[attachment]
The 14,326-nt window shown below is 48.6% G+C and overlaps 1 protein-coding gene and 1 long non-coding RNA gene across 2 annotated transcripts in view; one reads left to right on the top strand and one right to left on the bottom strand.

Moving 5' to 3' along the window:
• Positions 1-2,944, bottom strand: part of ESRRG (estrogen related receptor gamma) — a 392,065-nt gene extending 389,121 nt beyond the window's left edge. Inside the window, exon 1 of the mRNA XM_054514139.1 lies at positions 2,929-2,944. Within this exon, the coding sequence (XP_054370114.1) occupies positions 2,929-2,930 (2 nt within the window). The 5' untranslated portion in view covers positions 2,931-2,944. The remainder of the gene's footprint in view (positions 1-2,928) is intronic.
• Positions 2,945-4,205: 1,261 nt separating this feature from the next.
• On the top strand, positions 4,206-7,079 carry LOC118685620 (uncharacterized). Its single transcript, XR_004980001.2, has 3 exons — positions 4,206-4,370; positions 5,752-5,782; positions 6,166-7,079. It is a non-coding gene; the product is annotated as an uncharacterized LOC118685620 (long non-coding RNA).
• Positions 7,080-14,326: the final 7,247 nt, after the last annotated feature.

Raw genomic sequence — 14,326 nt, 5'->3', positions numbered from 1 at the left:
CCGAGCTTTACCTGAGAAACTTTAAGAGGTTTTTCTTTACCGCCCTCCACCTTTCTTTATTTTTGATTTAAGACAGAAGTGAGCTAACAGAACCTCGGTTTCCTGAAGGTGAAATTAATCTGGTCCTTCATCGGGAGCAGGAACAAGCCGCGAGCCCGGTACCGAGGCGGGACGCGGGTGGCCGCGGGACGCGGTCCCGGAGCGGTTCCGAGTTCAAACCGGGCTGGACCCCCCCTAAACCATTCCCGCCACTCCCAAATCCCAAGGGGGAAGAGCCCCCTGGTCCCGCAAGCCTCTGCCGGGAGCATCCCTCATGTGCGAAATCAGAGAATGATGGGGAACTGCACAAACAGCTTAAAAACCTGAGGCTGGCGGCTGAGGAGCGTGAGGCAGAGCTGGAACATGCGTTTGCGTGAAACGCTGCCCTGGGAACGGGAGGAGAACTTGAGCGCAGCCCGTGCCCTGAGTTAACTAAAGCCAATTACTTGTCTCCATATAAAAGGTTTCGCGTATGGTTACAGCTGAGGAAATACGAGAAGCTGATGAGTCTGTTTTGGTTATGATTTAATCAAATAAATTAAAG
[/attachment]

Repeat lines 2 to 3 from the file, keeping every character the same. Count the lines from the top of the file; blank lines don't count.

Moving 5' to 3' along the window:
• Positions 1-2,944, bottom strand: part of ESRRG (estrogen related receptor gamma) — a 392,065-nt gene extending 389,121 nt beyond the window's left edge. Inside the window, exon 1 of the mRNA XM_054514139.1 lies at positions 2,929-2,944. Within this exon, the coding sequence (XP_054370114.1) occupies positions 2,929-2,930 (2 nt within the window). The 5' untranslated portion in view covers positions 2,931-2,944. The remainder of the gene's footprint in view (positions 1-2,928) is intronic.